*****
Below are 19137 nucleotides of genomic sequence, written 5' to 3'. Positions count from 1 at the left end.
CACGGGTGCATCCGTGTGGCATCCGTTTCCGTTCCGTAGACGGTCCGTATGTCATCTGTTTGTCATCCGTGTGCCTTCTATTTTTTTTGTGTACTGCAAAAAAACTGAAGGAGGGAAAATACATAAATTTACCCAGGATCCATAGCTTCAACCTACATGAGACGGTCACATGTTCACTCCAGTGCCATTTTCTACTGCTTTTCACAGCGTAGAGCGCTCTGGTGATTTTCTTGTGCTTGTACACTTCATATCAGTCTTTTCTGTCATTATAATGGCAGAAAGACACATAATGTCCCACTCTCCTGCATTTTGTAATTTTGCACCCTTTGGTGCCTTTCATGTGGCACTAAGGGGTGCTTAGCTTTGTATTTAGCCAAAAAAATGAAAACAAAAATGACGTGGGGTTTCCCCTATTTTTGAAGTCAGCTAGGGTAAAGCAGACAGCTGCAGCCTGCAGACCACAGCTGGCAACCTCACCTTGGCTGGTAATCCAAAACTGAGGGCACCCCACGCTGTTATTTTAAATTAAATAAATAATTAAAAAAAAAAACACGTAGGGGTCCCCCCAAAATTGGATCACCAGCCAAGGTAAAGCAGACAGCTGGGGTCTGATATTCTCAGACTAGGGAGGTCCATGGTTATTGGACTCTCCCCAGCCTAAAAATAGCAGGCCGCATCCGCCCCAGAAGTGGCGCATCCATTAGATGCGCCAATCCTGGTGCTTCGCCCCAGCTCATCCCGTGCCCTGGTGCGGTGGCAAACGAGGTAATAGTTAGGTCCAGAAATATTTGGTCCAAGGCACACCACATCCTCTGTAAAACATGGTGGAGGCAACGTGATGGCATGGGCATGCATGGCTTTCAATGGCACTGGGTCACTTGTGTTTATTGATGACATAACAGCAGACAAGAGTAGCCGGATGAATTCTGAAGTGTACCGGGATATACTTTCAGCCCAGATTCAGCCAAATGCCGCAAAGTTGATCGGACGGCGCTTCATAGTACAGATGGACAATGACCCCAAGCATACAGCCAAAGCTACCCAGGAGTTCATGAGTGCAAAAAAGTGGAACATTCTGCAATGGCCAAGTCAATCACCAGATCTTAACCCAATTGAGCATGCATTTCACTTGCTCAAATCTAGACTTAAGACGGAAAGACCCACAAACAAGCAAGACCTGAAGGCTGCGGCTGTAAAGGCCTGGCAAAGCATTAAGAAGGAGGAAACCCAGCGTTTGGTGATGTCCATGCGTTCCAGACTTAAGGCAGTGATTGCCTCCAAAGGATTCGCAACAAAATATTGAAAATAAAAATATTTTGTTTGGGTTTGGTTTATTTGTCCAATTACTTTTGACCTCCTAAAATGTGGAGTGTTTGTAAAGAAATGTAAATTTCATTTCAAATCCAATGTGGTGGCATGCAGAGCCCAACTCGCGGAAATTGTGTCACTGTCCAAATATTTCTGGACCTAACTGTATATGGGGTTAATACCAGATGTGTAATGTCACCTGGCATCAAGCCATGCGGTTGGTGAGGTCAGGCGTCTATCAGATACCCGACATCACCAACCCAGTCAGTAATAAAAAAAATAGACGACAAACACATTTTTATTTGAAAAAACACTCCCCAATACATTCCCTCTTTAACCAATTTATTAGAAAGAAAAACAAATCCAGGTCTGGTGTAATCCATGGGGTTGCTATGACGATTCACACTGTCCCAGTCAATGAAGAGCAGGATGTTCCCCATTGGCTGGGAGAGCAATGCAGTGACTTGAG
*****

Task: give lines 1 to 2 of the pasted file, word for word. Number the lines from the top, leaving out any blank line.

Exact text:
Below are 19137 nucleotides of genomic sequence, written 5' to 3'. Positions count from 1 at the left end.
CACGGGTGCATCCGTGTGGCATCCGTTTCCGTTCCGTAGACGGTCCGTATGTCATCTGTTTGTCATCCGTGTGCCTTCTATTTTTTTTGTGTACTGCAAAAAAACTGAAGGAGGGAAAATACATAAATTTACCCAGGATCCATAGCTTCAACCTACATGAGACGGTCACATGTTCACTCCAGTGCCATTTTCTACTGCTTTTCACAGCGTAGAGCGCTCTGGTGATTTTCTTGTGCTTGTACACTTCATATCAGTCTTTTCTGTCATTATAATGGCAGAAAGACACATAATGTCCCACTCTCCTGCATTTTGTAATTTTGCACCCTTTGGTGCCTTTCATGTGGCACTAAGGGGTGCTTAGCTTTGTATTTAGCCAAAAAAATGAAAACAAAAATGACGTGGGGTTTCCCCTATTTTTGAAGTCAGCTAGGGTAAAGCAGACAGCTGCAGCCTGCAGACCACAGCTGGCAACCTCACCTTGGCTGGTAATCCAAAACTGAGGGCACCCCACGCTGTTATTTTAAATTAAATAAATAATTAAAAAAAAAAACACGTAGGGGTCCCCCCAAAATTGGATCACCAGCCAAGGTAAAGCAGACAGCTGGGGTCTGATATTCTCAGACTAGGGAGGTCCATGGTTATTGGACTCTCCCCAGCCTAAAAATAGCAGGCCGCATCCGCCCCAGAAGTGGCGCATCCATTAGATGCGCCAATCCTGGTGCTTCGCCCCAGCTCATCCCGTGCCCTGGTGCGGTGGCAAACGAGGTAATAGTTAGGTCCAGAAATATTTGGTCCAAGGCACACCACATCCTCTGTAAAACATGGTGGAGGCAACGTGATGGCATGGGCATGCATGGCTTTCAATGGCACTGGGTCACTTGTGTTTATTGATGACATAACAGCAGACAAGAGTAGCCGGATGAATTCTGAAGTGTACCGGGATATACTTTCAGCCCAGATTCAGCCAAATGCCGCAAAGTTGATCGGACGGCGCTTCATAGTACAGATGGACAATGACCCCAAGCATACAGCCAAAGCTACCCAGGAGTTCATGAGTGCAAAAAAGTGGAACATTCTGCAATGGCCAAGTCAATCACCAGATCTTAACCCAATTGAGCATGCATTTCACTTGCTCAAATCTAGACTTAAGACGGAAAGACCCACAAACAAGCAAGACCTGAAGGCTGCGGCTGTAAAGGCCTGGCAAAGCATTAAGAAGGAGGAAACCCAGCGTTTGGTGATGTCCATGCGTTCCAGACTTAAGGCAGTGATTGCCTCCAAAGGATTCGCAACAAAATATTGAAAATAAAAATATTTTGTTTGGGTTTGGTTTATTTGTCCAATTACTTTTGACCTCCTAAAATGTGGAGTGTTTGTAAAGAAATGTAAATTTCATTTCAAATCCAATGTGGTGGCATGCAGAGCCCAACTCGCGGAAATTGTGTCACTGTCCAAATATTTCTGGACCTAACTGTATATGGGGTTAATACCAGATGTGTAATGTCACCTGGCATCAAGCCATGCGGTTGGTGAGGTCAGGCGTCTATCAGATACCCGACATCACCAACCCAGTCAGTAATAAAAAAAATAGACGACAAACACATTTTTATTTGAAAAAACACTCCCCAATACATTCCCTCTTTAACCAATTTATTAGAAAGAAAAACAAATCCAGGTCTGGTGTAATCCATGGGGTTGCTATGACGATTCACACTGTCCCAGTCAATGAAGAGCAGGATGTTCCCCATTGGCTGGGAGAGCAATGCAGTGACTTGAG